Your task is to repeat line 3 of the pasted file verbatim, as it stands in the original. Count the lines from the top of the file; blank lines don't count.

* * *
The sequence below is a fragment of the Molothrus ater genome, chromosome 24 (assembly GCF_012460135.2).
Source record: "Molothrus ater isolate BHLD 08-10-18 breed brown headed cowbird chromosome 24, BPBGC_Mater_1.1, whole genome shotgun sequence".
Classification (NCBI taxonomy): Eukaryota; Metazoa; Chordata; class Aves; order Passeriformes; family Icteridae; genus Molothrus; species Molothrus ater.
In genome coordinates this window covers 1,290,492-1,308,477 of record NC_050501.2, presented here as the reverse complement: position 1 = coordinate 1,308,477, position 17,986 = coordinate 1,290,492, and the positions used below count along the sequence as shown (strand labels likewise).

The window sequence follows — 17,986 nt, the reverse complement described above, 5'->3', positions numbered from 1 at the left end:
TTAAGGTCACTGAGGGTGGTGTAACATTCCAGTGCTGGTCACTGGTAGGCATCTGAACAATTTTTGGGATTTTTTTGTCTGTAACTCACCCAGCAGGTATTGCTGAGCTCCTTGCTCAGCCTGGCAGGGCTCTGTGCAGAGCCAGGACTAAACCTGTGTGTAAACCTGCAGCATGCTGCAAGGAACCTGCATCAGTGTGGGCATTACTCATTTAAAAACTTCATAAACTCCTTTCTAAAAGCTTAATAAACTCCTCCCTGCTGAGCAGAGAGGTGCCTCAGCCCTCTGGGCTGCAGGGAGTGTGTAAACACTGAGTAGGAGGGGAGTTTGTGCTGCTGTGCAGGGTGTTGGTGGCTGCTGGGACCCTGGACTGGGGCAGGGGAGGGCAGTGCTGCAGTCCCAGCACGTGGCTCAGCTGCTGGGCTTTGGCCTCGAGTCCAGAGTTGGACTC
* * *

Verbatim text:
Classification (NCBI taxonomy): Eukaryota; Metazoa; Chordata; class Aves; order Passeriformes; family Icteridae; genus Molothrus; species Molothrus ater.